It can be quite eery walking to the chapel in the pre-dawn time, just before the sun rises. I’d guess it’s about 100 yards from the friary to the grounds around the school, a grass path connecting the two as it meandering slightly between the coconut trees.
When it is particularly dark, I often use a flashlight to light the path. Not because I might lose my way, but so I don’t accidentally step on one of the large and particularly stoic toads that inhabits the grassy lawns around the campus.
Some nights, literally dozens of these frogs can be seen along and on either side of the path, seemingly immobile in the darkness. I surmise that they are patiently waiting for some tasty bug to come their way because it’s quite possible to step on one without any attempt on their part to avoid it.
I really don’t think that squashing one of these toads on the way to prayer or Mass would lead to a particularly prayerful experience.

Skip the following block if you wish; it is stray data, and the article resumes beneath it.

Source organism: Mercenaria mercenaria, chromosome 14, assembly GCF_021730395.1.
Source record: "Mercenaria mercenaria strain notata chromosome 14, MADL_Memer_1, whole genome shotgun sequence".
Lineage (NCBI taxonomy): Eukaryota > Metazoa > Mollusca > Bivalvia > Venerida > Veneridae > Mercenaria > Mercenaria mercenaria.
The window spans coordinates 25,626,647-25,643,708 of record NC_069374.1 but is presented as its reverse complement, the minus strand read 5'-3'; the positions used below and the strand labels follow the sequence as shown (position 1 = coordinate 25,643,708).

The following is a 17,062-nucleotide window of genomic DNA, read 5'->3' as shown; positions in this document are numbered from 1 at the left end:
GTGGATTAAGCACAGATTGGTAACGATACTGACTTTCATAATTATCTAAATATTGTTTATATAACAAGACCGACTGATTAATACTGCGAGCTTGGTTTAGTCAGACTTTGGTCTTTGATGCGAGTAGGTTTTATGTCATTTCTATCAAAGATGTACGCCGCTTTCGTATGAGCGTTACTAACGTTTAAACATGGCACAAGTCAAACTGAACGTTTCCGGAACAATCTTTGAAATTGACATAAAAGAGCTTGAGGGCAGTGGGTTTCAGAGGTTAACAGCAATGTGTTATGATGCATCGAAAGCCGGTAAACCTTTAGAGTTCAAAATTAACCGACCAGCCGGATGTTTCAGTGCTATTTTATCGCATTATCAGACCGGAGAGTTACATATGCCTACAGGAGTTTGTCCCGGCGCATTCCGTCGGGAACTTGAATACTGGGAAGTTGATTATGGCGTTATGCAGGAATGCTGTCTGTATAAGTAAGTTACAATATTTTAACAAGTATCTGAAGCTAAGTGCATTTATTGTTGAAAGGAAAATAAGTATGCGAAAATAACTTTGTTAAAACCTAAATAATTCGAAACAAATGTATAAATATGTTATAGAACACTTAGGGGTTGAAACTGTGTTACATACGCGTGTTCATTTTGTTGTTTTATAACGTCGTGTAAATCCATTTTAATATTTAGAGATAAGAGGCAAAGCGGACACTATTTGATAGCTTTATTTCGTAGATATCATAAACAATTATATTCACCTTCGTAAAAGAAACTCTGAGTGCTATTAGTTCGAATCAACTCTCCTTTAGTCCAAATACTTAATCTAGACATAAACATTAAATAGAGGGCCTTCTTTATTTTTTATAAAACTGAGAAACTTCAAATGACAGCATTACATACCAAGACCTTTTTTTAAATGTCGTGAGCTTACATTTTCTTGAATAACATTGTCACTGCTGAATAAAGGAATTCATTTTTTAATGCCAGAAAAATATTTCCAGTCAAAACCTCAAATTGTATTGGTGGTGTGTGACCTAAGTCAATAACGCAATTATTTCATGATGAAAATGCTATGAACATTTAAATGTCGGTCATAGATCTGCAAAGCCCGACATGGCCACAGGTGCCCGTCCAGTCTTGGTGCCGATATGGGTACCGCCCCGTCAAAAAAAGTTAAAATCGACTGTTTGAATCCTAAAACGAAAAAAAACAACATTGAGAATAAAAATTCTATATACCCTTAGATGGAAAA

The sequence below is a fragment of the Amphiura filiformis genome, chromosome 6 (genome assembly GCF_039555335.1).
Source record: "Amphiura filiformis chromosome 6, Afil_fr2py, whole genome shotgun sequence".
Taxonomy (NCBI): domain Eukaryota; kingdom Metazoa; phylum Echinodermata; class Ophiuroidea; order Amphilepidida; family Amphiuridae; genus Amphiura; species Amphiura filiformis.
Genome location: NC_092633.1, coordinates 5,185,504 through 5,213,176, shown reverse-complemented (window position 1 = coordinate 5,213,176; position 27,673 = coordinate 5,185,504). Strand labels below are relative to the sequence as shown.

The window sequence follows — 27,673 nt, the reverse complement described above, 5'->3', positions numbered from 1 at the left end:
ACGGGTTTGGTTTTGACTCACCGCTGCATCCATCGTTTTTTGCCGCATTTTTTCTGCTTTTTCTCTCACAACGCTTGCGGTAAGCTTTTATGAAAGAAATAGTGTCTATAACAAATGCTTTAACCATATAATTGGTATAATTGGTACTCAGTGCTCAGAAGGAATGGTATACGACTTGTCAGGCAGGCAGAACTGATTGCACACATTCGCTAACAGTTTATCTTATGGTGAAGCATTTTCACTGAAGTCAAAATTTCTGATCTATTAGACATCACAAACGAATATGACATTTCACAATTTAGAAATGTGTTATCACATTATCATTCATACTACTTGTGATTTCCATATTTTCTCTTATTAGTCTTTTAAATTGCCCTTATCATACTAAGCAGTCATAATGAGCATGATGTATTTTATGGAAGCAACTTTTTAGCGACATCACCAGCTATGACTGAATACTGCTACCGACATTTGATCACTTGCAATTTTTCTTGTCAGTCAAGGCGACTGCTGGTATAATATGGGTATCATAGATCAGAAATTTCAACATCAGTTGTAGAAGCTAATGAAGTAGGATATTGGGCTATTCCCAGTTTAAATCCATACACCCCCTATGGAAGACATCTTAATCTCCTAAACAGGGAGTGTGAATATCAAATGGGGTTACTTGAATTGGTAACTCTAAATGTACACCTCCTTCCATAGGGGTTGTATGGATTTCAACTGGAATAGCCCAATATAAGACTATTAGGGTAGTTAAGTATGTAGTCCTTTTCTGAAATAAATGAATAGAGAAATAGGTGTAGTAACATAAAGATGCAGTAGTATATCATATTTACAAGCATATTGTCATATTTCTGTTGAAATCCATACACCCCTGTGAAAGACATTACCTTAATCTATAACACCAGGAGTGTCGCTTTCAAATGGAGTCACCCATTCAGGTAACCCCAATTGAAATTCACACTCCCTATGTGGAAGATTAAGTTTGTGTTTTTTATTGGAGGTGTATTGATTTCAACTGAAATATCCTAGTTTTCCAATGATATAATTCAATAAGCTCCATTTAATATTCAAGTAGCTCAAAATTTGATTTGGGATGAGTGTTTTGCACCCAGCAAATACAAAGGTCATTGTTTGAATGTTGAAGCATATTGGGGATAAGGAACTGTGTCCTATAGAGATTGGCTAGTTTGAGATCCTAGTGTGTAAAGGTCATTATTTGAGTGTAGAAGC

Madang is also famous for the very large fruit bats that are indigenous to the area. Called “flying foxes” because of their fox-like heads, they can be seen all around the city of Madang, hanging by their feet and screeching from the tallest trees.
Nocturnal by nature, a few of them also hang out around St. Fidelis and in the dark of the night or early morning, you can hear the “thump-thump-thump” of their wings as they fly about. It’s a low frequency “thump” that you can almost feel in the depths of your body, and it plays tricks on your mind, conjuring up all sorts of nightmare possibilities in your irrational sub conscience.
It’s an interesting experience. The sight of the frogs lessens the speed of your step, while the sound of the bats quickens it.
Just another interesting feature of life at St. Fidelis!